Iran Wants to Roll Up Refugee Welcome Mat

'AFGHANS, GO HOME'

FOR the last 15 years, Iran has hosted more refugees than any other country in the world, according to United Nations. The largest group were Afghans, 3 million of whom fled the 1979 Soviet invasion of their country and the subsequent Soviet-backed Communist government in Kabul.

Since the Communists fell in 1992, Iran has been encouraging the Afghan refugees to leave. Now, three years later, the government's patience is wearing thin. ''When you have guests to stay, there comes a time when you have to ask them to leave,'' says Alaeddin Boroujerdi, Iran's deputy foreign minister.

Tehran's new-found determination is fueled primarily by economics. Inflation is running at over 50 percent, hard currency is scarce, and the country has yet to emerge from its debt crisis.

Since 1979, the refugees have enjoyed free education, medical care, unlimited access to subsidized food, and the right to work in certain sectors and live almost anywhere.

''The Afghans really lived with us,'' says Foroohar Khosravi, an Iranian businessman here. ''They were free to live and work almost anywhere. We didn't keep them in camps like Pakistan.''

Officials from the United Nations High Commission for Refugees (UNHCR) say the cost of supporting Iran's refugee population has been borne almost entirely by the government alone. ''Money is just not coming to Iran,'' says Pierre Bertrand, of the UNHCR office in Tehran. ''The international community is not adequately helping Iran.''

Foreign donors give only $12 million a year to the UN's refugee programs in Iran. Many here feel aggrieved that neighboring Pakistan, which also hosted 3 million Afghans, received up to five times as much money each year. ''Pakistan and Iran divided the refugees ... but Pakistan got all the money and all the credit,'' complains a newspaper editor.

Iranians are fond of complaining about the Afghans. They routinely blame them for rising crime and a thriving cross-border drug trade, which has in turn spread drug use among Iran's youth. Moreover, they accuse the Afghans of taking Iranian jobs, a sensitive point in a country with almost 20 percent unemployment.

Under growing domestic pressure, Tehran has already forced more than 1 million Afghans to return. But repatriating the rest will not be so easy, UN officials warn. Many have sought to evade deportation by disappearing into a semi-legal world of informal employment. Recently, police squads have taken to raiding street markets and construction sites in search of illegal Afghans. Those without papers are detained; many are summarily repatriated.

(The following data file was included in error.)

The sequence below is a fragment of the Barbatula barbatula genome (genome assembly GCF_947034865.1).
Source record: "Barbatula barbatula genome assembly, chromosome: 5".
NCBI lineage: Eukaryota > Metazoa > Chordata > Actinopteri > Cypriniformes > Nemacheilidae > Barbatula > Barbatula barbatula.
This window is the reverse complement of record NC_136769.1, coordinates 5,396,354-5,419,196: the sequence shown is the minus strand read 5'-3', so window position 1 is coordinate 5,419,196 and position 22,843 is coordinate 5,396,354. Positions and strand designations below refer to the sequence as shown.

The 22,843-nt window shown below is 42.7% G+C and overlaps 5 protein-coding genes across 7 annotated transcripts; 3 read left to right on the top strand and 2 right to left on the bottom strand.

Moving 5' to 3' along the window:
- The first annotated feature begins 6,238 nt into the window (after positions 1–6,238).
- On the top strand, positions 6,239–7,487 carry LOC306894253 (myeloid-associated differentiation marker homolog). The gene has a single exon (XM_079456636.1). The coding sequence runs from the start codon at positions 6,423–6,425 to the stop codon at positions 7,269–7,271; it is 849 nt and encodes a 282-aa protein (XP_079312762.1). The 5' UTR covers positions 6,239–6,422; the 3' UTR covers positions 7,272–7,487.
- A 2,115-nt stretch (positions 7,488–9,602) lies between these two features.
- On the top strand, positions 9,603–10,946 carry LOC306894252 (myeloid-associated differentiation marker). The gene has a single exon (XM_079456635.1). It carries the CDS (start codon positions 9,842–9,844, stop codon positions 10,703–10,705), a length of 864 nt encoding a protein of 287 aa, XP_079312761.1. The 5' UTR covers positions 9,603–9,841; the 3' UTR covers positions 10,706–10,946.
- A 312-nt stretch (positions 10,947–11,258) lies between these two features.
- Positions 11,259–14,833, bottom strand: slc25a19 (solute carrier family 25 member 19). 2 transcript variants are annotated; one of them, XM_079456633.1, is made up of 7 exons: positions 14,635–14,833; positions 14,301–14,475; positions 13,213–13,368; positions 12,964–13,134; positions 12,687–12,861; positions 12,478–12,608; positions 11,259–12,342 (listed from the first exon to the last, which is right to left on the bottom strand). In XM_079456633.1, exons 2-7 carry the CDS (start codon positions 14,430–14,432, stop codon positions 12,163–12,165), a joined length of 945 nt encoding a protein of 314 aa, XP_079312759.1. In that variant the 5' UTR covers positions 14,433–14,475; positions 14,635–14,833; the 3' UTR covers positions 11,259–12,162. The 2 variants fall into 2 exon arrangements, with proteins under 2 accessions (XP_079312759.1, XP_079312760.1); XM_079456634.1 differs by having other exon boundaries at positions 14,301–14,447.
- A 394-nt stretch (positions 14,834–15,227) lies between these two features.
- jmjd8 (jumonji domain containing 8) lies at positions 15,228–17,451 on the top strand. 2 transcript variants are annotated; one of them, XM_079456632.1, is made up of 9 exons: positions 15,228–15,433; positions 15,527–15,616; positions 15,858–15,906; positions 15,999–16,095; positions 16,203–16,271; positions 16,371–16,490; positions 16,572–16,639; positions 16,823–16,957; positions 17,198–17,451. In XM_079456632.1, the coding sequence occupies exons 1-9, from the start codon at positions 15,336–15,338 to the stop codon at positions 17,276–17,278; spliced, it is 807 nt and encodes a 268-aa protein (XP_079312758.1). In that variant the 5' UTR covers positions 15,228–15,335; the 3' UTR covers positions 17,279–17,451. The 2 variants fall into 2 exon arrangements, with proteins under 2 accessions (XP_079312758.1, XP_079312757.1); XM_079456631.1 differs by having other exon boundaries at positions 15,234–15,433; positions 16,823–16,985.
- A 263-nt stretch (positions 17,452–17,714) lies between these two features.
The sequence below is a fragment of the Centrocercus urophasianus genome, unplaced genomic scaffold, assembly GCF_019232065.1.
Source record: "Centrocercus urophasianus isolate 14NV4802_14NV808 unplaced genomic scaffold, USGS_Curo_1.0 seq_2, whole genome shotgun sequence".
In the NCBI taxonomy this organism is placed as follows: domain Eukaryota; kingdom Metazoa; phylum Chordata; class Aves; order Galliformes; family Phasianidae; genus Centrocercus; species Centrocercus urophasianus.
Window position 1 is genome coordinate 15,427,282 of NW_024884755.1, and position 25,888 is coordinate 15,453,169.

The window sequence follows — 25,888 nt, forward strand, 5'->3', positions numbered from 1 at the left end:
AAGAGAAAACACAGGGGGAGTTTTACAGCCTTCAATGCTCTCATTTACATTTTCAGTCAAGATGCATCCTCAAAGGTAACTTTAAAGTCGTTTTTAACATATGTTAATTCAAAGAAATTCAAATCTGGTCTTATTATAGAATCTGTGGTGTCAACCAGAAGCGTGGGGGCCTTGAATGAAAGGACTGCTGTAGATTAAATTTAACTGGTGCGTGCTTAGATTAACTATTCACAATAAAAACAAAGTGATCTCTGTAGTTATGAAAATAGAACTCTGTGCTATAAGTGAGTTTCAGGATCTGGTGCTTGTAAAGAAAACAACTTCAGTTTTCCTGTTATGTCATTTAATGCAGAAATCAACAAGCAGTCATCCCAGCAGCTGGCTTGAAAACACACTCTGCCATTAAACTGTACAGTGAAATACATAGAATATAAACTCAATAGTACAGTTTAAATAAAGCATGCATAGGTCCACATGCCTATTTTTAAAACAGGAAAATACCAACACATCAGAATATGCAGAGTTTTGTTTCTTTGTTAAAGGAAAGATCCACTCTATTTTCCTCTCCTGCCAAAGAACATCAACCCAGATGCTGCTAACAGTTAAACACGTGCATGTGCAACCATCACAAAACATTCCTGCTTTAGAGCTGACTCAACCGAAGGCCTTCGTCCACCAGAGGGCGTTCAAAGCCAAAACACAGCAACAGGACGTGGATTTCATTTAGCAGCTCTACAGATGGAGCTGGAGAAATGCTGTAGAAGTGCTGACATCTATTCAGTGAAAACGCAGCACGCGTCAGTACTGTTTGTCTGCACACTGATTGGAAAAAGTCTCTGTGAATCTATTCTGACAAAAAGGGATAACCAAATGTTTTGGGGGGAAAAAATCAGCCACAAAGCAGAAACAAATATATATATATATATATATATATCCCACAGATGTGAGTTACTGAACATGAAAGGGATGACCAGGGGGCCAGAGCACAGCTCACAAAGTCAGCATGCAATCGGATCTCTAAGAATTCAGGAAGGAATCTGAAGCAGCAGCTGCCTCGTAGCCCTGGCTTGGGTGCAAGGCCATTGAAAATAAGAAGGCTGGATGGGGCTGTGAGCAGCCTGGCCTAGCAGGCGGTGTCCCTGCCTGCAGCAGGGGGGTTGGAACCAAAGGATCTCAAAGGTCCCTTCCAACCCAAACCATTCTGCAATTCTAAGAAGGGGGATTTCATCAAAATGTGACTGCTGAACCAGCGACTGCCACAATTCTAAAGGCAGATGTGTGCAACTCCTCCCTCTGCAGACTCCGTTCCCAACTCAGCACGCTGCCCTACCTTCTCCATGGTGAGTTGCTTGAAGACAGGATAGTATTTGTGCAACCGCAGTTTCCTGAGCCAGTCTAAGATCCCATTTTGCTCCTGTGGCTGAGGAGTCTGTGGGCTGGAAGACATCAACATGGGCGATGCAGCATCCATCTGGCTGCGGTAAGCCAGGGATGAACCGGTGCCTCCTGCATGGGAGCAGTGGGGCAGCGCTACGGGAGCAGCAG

What irks Iranians even more is that few Afghans express gratitude to their hosts. Most are concerned simply to stay. ''I'm afraid to go to work some days,'' says Zahid Bashir, an Afghan who works as a tailor. ''The police are always watching for us.''

UN officials appreciate the irony of the Afghans' desperation to stay in a country that Iranians are often only too happy to leave. ''Whatever we think of Iran in the West, this country is heaven compared to Afghanistan,'' says Sudang Kaentrakool, a UNHCR official.

But the UNHCR is in a tough position. Officials say they are assisting with repatriation in the hope that the returning Afghans can play a part in restoring peace to their country. But they are also responsible for the refugees' safe return; factional fighting still continues to take hundreds of lives each month in Afghanistan. So while UNHCR staff on the border hand out sackfuls of wheat and $25 a head to returning refugees, senior UN officials spend much of their time persuading the Iranian government to have patience.

With the onset of winter, the refugees have a few months' respite. But the UNHCR expects that it will be more difficult to urge Tehran's restraint next year. ''Iran would like to see many more refugees leave here next year,'' Mr. Kaentrakool says. But even UN officials are sympathetic with the Iranian view. ''The government says it has hosted these people long enough and, in a way, they're right. Fifteen years is a long time,'' Kaentrakool says.

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